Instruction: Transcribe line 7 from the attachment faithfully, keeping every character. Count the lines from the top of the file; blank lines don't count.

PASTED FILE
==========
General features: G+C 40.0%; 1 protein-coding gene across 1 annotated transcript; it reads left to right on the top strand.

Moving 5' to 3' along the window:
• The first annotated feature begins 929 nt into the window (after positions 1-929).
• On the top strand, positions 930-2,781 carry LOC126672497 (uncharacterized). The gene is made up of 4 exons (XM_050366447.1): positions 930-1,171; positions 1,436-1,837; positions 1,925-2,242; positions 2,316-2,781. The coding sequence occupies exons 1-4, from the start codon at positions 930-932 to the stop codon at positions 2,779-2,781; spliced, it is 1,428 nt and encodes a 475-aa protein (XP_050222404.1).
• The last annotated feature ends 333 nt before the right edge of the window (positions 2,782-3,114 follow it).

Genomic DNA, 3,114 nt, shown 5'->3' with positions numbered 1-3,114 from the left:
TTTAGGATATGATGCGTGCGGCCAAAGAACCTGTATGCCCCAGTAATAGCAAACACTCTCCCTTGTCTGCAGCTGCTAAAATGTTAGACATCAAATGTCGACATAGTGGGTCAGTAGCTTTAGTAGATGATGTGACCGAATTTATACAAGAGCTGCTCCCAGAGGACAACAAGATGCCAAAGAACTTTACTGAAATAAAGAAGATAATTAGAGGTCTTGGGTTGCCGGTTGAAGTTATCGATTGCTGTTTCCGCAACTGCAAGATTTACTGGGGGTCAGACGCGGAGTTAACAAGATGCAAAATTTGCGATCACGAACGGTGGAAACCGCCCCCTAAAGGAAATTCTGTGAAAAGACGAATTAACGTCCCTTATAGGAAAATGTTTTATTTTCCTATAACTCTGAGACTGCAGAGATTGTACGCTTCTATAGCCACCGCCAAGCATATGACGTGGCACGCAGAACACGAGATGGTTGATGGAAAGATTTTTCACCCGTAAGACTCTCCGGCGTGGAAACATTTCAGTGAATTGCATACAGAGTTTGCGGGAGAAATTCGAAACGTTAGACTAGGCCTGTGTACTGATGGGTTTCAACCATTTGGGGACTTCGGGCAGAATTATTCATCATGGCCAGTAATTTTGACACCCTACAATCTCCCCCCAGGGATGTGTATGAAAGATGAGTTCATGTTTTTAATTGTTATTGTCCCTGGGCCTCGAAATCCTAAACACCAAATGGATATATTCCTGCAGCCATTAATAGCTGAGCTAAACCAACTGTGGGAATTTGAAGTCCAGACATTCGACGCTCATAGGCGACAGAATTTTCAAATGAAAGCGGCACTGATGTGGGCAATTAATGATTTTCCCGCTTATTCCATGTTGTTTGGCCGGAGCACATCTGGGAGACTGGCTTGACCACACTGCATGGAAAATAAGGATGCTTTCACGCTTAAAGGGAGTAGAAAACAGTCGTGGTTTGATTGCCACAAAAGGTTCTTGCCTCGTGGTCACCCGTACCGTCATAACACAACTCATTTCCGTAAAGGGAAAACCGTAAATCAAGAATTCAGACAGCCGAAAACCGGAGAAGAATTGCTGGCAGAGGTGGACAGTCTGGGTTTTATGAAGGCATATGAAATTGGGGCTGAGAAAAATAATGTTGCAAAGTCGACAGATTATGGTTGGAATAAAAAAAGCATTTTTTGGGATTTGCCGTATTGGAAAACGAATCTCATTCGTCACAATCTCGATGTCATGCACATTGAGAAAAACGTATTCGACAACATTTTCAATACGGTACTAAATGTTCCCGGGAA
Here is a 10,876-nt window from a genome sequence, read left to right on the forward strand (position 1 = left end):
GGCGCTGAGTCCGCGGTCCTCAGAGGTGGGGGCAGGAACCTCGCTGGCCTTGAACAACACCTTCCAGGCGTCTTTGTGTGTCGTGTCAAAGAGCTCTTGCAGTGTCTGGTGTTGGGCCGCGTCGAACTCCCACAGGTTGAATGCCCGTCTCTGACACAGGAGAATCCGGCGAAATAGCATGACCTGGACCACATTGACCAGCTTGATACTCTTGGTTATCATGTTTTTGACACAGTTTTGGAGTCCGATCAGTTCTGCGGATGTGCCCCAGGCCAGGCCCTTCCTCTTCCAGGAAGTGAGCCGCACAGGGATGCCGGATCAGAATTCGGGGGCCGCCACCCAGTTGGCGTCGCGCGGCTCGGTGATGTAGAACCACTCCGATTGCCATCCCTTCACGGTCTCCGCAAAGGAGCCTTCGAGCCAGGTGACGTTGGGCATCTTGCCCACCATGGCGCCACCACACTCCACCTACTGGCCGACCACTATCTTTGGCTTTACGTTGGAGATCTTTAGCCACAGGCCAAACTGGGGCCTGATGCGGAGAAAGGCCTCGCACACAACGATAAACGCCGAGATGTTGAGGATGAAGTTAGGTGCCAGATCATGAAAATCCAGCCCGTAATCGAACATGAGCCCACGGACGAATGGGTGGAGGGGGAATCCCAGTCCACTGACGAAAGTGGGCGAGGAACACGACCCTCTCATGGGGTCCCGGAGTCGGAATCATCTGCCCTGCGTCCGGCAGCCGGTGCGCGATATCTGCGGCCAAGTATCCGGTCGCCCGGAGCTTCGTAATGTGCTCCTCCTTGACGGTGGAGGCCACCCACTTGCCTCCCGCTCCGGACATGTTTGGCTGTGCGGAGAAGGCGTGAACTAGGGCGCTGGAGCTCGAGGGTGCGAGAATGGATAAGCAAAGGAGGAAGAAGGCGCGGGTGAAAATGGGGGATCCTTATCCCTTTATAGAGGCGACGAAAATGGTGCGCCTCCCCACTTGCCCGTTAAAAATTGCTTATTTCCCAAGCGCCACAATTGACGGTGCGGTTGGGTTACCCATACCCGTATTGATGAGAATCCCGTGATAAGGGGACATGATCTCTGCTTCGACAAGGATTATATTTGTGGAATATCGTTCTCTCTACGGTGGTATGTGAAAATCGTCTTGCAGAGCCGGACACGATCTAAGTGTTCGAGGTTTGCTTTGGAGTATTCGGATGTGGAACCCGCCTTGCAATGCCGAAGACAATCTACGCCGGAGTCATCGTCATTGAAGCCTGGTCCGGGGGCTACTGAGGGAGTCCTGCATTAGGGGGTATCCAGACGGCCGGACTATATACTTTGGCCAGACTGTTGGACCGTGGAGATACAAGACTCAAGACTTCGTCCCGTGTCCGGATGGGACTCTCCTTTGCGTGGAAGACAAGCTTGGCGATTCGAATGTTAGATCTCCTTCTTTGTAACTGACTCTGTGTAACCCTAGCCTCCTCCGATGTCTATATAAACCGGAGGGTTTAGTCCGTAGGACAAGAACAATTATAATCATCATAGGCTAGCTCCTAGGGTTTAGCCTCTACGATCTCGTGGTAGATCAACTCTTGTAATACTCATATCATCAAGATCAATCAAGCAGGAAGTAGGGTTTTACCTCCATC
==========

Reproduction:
TTTAGGATATGATGCGTGCGGCCAAAGAACCTGTATGCCCCAGTAATAGCAAACACTCTCCCTTGTCTGCAGCTGCTAAAATGTTAGACATCAAATGTCGACATAGTGGGTCAGTAGCTTTAGTAGATGATGTGACCGAATTTATACAAGAGCTGCTCCCAGAGGACAACAAGATGCCAAAGAACTTTACTGAAATAAAGAAGATAATTAGAGGTCTTGGGTTGCCGGTTGAAGTTATCGATTGCTGTTTCCGCAACTGCAAGATTTACTGGGGGTCAGACGCGGAGTTAACAAGATGCAAAATTTGCGATCACGAACGGTGGAAACCGCCCCCTAAAGGAAATTCTGTGAAAAGACGAATTAACGTCCCTTATAGGAAAATGTTTTATTTTCCTATAACTCTGAGACTGCAGAGATTGTACGCTTCTATAGCCACCGCCAAGCATATGACGTGGCACGCAGAACACGAGATGGTTGATGGAAAGATTTTTCACCCGTAAGACTCTCCGGCGTGGAAACATTTCAGTGAATTGCATACAGAGTTTGCGGGAGAAATTCGAAACGTTAGACTAGGCCTGTGTACTGATGGGTTTCAACCATTTGGGGACTTCGGGCAGAATTATTCATCATGGCCAGTAATTTTGACACCCTACAATCTCCCCCCAGGGATGTGTATGAAAGATGAGTTCATGTTTTTAATTGTTATTGTCCCTGGGCCTCGAAATCCTAAACACCAAATGGATATATTCCTGCAGCCATTAATAGCTGAGCTAAACCAACTGTGGGAATTTGAAGTCCAGACATTCGACGCTCATAGGCGACAGAATTTTCAAATGAAAGCGGCACTGATGTGGGCAATTAATGATTTTCCCGCTTATTCCATGTTGTTTGGCCGGAGCACATCTGGGAGACTGGCTTGACCACACTGCATGGAAAATAAGGATGCTTTCACGCTTAAAGGGAGTAGAAAACAGTCGTGGTTTGATTGCCACAAAAGGTTCTTGCCTCGTGGTCACCCGTACCGTCATAACACAACTCATTTCCGTAAAGGGAAAACCGTAAATCAAGAATTCAGACAGCCGAAAACCGGAGAAGAATTGCTGGCAGAGGTGGACAGTCTGGGTTTTATGAAGGCATATGAAATTGGGGCTGAGAAAAATAATGTTGCAAAGTCGACAGATTATGGTTGGAATAAAAAAAGCATTTTTTGGGATTTGCCGTATTGGAAAACGAATCTCATTCGTCACAATCTCGATGTCATGCACATTGAGAAAAACGTATTCGACAACATTTTCAATACGGTACTAAATGTTCCCGGGAA